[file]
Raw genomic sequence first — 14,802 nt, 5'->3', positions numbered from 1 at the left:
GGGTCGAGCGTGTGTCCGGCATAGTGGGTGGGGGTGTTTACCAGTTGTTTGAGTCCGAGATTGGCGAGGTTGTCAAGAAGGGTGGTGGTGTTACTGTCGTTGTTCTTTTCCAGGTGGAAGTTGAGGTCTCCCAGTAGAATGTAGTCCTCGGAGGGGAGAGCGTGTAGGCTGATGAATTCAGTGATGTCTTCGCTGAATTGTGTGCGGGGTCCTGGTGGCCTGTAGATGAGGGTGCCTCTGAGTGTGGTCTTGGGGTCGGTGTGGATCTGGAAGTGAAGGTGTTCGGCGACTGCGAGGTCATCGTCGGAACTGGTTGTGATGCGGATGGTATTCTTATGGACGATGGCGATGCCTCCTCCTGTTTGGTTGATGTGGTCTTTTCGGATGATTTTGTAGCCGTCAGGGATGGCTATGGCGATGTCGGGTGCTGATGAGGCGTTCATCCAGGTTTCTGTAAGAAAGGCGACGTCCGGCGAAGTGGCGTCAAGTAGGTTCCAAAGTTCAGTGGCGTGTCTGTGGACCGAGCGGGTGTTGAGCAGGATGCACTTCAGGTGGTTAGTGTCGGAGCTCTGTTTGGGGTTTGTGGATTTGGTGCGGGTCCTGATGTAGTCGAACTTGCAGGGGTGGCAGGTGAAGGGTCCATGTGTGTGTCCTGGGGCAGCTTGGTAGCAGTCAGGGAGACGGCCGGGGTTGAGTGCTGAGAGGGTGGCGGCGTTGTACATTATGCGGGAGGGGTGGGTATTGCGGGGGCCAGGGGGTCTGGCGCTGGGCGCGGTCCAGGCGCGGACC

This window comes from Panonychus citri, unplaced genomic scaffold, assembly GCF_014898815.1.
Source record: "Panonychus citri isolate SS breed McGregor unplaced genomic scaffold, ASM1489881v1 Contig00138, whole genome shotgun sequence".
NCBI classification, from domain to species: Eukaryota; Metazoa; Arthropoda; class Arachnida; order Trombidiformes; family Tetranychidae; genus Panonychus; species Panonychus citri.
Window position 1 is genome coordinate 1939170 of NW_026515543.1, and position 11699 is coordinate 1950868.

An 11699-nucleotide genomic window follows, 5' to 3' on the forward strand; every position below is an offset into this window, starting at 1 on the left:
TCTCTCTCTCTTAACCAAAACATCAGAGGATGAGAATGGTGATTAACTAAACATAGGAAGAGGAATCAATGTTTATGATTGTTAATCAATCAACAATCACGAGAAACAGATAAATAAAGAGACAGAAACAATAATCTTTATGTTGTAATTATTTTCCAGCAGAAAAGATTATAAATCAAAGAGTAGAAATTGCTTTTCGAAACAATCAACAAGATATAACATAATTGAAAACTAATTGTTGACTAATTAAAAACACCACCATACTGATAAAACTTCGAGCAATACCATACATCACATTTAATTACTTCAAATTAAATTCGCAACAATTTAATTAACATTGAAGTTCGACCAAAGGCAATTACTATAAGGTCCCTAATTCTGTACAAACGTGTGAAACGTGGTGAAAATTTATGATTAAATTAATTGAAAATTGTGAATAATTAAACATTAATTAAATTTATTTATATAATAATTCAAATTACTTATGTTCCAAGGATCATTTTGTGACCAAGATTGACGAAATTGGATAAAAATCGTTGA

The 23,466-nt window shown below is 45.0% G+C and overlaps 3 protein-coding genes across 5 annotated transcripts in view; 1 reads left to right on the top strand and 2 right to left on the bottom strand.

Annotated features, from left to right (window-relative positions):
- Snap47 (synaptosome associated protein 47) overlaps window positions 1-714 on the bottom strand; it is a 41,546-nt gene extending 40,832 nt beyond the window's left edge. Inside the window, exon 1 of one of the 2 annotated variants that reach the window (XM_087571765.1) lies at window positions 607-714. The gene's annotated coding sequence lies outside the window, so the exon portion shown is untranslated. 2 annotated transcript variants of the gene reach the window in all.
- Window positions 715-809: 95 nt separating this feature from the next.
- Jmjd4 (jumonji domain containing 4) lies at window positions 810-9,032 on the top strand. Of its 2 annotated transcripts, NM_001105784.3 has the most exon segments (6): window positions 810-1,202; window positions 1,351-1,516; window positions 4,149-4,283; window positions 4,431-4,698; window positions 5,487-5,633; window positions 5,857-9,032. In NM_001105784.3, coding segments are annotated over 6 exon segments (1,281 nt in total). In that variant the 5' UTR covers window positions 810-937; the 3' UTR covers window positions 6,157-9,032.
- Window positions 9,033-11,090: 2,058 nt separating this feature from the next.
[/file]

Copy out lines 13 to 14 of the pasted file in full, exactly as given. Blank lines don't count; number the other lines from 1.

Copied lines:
- Jmjd4 (jumonji domain containing 4) lies at window positions 810-9,032 on the top strand. Of its 2 annotated transcripts, NM_001105784.3 has the most exon segments (6): window positions 810-1,202; window positions 1,351-1,516; window positions 4,149-4,283; window positions 4,431-4,698; window positions 5,487-5,633; window positions 5,857-9,032. In NM_001105784.3, coding segments are annotated over 6 exon segments (1,281 nt in total). In that variant the 5' UTR covers window positions 810-937; the 3' UTR covers window positions 6,157-9,032.
- Window positions 9,033-11,090: 2,058 nt separating this feature from the next.